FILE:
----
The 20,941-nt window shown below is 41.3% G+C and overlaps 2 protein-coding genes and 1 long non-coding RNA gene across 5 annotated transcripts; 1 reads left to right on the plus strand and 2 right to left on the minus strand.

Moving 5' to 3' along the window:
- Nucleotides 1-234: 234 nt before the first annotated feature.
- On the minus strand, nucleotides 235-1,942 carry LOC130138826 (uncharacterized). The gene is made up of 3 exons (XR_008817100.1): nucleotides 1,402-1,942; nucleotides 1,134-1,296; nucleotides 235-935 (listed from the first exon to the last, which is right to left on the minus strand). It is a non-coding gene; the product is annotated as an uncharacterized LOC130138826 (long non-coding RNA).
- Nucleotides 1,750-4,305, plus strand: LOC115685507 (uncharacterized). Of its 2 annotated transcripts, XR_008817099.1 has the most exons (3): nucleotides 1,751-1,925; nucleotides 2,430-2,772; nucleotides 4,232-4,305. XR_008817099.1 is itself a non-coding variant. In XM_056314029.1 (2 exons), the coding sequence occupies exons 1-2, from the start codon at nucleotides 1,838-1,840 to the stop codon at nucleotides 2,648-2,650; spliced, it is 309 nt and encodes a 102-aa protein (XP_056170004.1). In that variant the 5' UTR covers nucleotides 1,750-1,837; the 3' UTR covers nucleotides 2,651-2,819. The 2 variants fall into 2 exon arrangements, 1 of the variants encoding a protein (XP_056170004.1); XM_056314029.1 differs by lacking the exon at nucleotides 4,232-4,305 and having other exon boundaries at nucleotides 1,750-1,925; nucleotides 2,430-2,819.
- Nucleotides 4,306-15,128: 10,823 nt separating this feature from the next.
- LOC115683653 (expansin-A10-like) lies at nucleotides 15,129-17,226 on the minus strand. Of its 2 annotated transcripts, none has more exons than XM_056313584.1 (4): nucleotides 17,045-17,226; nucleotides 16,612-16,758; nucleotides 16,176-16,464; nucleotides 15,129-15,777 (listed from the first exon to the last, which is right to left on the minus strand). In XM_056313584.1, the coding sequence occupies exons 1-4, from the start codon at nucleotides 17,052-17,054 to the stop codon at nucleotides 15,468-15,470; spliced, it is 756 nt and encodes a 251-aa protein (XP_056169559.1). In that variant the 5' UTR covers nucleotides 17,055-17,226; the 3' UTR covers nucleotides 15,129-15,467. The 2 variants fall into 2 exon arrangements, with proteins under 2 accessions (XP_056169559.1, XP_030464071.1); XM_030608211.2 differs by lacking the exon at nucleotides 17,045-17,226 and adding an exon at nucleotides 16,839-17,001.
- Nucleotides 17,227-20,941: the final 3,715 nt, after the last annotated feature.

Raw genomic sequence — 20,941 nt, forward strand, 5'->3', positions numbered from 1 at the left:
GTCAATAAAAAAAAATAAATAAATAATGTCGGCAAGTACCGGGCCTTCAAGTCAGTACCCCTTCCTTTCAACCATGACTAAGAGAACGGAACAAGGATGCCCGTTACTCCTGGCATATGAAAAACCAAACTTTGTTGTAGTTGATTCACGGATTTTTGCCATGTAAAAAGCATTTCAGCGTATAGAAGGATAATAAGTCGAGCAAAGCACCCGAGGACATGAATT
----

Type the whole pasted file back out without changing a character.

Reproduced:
The 20,941-nt window shown below is 41.3% G+C and overlaps 2 protein-coding genes and 1 long non-coding RNA gene across 5 annotated transcripts; 1 reads left to right on the plus strand and 2 right to left on the minus strand.

Moving 5' to 3' along the window:
- Nucleotides 1-234: 234 nt before the first annotated feature.
- On the minus strand, nucleotides 235-1,942 carry LOC130138826 (uncharacterized). The gene is made up of 3 exons (XR_008817100.1): nucleotides 1,402-1,942; nucleotides 1,134-1,296; nucleotides 235-935 (listed from the first exon to the last, which is right to left on the minus strand). It is a non-coding gene; the product is annotated as an uncharacterized LOC130138826 (long non-coding RNA).
- Nucleotides 1,750-4,305, plus strand: LOC115685507 (uncharacterized). Of its 2 annotated transcripts, XR_008817099.1 has the most exons (3): nucleotides 1,751-1,925; nucleotides 2,430-2,772; nucleotides 4,232-4,305. XR_008817099.1 is itself a non-coding variant. In XM_056314029.1 (2 exons), the coding sequence occupies exons 1-2, from the start codon at nucleotides 1,838-1,840 to the stop codon at nucleotides 2,648-2,650; spliced, it is 309 nt and encodes a 102-aa protein (XP_056170004.1). In that variant the 5' UTR covers nucleotides 1,750-1,837; the 3' UTR covers nucleotides 2,651-2,819. The 2 variants fall into 2 exon arrangements, 1 of the variants encoding a protein (XP_056170004.1); XM_056314029.1 differs by lacking the exon at nucleotides 4,232-4,305 and having other exon boundaries at nucleotides 1,750-1,925; nucleotides 2,430-2,819.
- Nucleotides 4,306-15,128: 10,823 nt separating this feature from the next.
- LOC115683653 (expansin-A10-like) lies at nucleotides 15,129-17,226 on the minus strand. Of its 2 annotated transcripts, none has more exons than XM_056313584.1 (4): nucleotides 17,045-17,226; nucleotides 16,612-16,758; nucleotides 16,176-16,464; nucleotides 15,129-15,777 (listed from the first exon to the last, which is right to left on the minus strand). In XM_056313584.1, the coding sequence occupies exons 1-4, from the start codon at nucleotides 17,052-17,054 to the stop codon at nucleotides 15,468-15,470; spliced, it is 756 nt and encodes a 251-aa protein (XP_056169559.1). In that variant the 5' UTR covers nucleotides 17,055-17,226; the 3' UTR covers nucleotides 15,129-15,467. The 2 variants fall into 2 exon arrangements, with proteins under 2 accessions (XP_056169559.1, XP_030464071.1); XM_030608211.2 differs by lacking the exon at nucleotides 17,045-17,226 and adding an exon at nucleotides 16,839-17,001.
- Nucleotides 17,227-20,941: the final 3,715 nt, after the last annotated feature.

Raw genomic sequence — 20,941 nt, forward strand, 5'->3', positions numbered from 1 at the left:
GTCAATAAAAAAAAATAAATAAATAATGTCGGCAAGTACCGGGCCTTCAAGTCAGTACCCCTTCCTTTCAACCATGACTAAGAGAACGGAACAAGGATGCCCGTTACTCCTGGCATATGAAAAACCAAACTTTGTTGTAGTTGATTCACGGATTTTTGCCATGTAAAAAGCATTTCAGCGTATAGAAGGATAATAAGTCGAGCAAAGCACCCGAGGACATGAATT